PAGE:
Scenes from a life
Extracts from Muistelmat (‘Memoirs’, Otava, 2004). Introduction by Soila Lehtonen
The shot put circle
Great Grandma knew a lot. She could look over to the neighbor’s yard two kilometers away and told us she could see a broom there leaning against the door. I was practicing the shot-put with the boys by the gable end of the barn. The shot flew three meters. Great Grandma walked past: ‘So what are you boys up to?’ I stared at the ground and said: ‘We don’t know yet.’
The people in the neighboring car
Reeds rustled against the sides of the boat. The car stood in the sun. We drove into town. At the end of the trip, traffic slowed. I sat in the back seat and got a good view of the people in the car next to us. When we started moving again, I knew I would never see them again. After thirty seconds, they were there, right next to us.
The relationship was romantic. We wore more summery clothes than anyone else, watched more artistic movies, ate more exotic foods. I saw myself through the eyes of people passing us as I was walking from the movie theater to the restaurant, wearing only a light jacket in the freezing March wind. After a month, my fiancée found out about our affair. We remained affianced. The next time I met the other woman, I had to introduce myself all over again.
I stood by the window of my former room and watched my father. He was grilling Mother’s Day lunch down there on the lawn. I leaned against the window pane and watched him closely. The smell of frying cutlets wafted in through the transom. It mingled with the scent of dust on the wall-to-wall carpeting. ‘Might as well be gone,’ I heard him say to my mother. I pulled back behind the curtain and tried to hear more. Until I realised what he had said: ‘I think these are well done.’
The tissue box
On the desk between us stood a tissue box. I looked at it while the therapist was talking and wondered how many tears had been shed here. When it was my turn to talk, I stared at the arm rests of the chair, worn by many sweaty palms. Afterwards, in the street, people kept coming toward me looking hurried, as if nothing had changed.
The fake dead
That fall I scrutinised the dead closely. In Westerns they lay in the sand, in cop shows on steel tables, in drama serials in splendid coffins surrounded by grieving relatives. The actor lay there, motionless. I stared at him. I thought about how he had risen out of the coffin, how the team had gone on with their work, people had talked and laughed, moved sets around, brought in things, taken things away. I studied every single motionless trait of the actor’s face and thought that he would nevertheless get up soon, have a cup of coffee, sit by the studio wall pondering his next takes, not remembering his death at all.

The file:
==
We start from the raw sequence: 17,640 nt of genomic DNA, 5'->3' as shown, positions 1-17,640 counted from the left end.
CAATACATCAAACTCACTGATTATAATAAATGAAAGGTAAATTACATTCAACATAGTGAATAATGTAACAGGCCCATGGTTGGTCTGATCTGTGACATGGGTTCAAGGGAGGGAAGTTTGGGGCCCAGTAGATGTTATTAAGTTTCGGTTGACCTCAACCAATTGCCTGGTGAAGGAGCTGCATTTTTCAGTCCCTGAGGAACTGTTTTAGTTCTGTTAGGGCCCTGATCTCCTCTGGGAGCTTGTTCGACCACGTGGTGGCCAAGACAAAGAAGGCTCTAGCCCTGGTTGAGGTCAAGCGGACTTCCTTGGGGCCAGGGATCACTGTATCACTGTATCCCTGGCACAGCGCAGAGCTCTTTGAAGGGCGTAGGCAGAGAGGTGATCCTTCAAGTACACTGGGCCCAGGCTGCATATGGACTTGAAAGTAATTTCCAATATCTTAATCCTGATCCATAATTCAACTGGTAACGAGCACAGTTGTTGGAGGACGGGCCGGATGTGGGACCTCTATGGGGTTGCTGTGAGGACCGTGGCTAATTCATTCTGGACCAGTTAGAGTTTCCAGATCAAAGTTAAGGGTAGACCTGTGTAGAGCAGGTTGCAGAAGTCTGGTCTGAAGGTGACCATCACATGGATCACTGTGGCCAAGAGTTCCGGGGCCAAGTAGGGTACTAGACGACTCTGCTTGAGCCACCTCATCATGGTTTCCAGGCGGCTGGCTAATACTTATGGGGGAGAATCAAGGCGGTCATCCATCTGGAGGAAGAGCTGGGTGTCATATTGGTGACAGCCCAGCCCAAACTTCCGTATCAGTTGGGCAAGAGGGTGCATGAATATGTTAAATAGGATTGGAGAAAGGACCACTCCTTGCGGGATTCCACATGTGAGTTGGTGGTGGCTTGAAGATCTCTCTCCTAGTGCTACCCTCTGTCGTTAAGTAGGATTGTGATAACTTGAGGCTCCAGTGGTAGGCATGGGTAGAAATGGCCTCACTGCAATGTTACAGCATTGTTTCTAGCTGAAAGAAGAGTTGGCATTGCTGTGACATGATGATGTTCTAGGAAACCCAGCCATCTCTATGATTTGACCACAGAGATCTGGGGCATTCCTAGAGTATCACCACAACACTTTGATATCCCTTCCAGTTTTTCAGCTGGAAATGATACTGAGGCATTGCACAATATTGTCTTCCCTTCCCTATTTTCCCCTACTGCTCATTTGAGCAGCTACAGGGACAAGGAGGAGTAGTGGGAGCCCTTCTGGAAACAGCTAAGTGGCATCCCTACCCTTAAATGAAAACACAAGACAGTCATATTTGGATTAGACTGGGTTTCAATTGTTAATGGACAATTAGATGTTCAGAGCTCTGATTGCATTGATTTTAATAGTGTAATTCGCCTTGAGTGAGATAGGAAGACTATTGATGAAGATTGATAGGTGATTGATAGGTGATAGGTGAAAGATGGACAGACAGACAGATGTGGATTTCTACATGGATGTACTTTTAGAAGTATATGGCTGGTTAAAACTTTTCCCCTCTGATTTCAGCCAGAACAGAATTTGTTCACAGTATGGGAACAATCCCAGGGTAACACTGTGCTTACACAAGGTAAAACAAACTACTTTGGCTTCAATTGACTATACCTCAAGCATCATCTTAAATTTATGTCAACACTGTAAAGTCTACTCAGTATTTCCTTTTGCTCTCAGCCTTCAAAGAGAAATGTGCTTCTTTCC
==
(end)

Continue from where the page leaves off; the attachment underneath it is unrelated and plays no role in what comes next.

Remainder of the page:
Old zip codes
I picked up the biggest pieces by hand. Then I used the vacuum cleaner to pick up the powdered glass. It made a nice rattling sound in the vacuum cleaner tube. I slept on the couch. In the morning I looked at the quiet room. Old zip codes and bits of my former telephone numbers popped into my mind.
The girl’s chest rose and fell, numbers changed on the digital gauge of the oxygen tent. Outside it was winter, men stood next to the hospital door, cigarettes between their lips and phones in their hands. Three months later, in May, I woke up with the girl resting in my armpit. The coffee maker prattled in the kitchen. A lawnmower clattered somewhere in the distance. The world was running, and we were allowed to wake up into it.
Moments with uncle
I heard the story at the Finnair gate in the airport. The man on the row of seats across from me was telling it to his buddies. One warm afternoon he had been walking along the Via Appia. At the end of a long straight stretch there had been an inviting taverna. He had entered. His son, who should have been in Helsinki, stood leaning against the bar and asked him: ‘Quo vadis?’ ‘I was amazed that he knew Latin, and even more amazed that I understood what he was saying,’ the man said. On the plane, I thought about his story. I remembered a book with a red back that I had seen as a child in the country, the eponymous novel, the uncle with whom we would repeat that name and other sayings we would repeat, long drives, the uncle’s old Peugeots, my own first Peugeots, friendship, the loosening of that bond, life twists and turns, and how strained it now felt when we met at family gatherings. On arrival at Helsinki airport I saw the Via Appia man in the crowded arrivals hall. Among all those strangers he walked out through the automatic doors. I followed him with my gaze as long as I could.
I woke up in the middle of the night, feeling ashamed. I got up and went into the kitchen. In the lamp light, actions and words from the day came to mind again. I went back to bed and tried to think about lasting things, facts: pines, floor boards, protozoa. I reached for a pen on the bedside table and wrote a note. In the morning I ate and read the paper and made two long phone calls and stretched out on the bed and thought about the day’s tasks. I noticed a piece of paper on the bedside table. On it, in shaky, large letters it said: PINES, BOARDS, PROTOZOA.
As an adult one may drive the same road for a decade without ever learning it. Of a childhood road, one remembers the sand on the shoulder, the sorrel leaves, the strawberries in the strawberry patch and the seeds on their sides, every single thing.
In that house I spent a lot of time lying on the couch next to the window. Now and again I closed my eyes for long stretches. When I opened them again, things started happening right away: a fly visited the cornice, a bird flew past, clouds came and went.
Translated by Anselm Hollo
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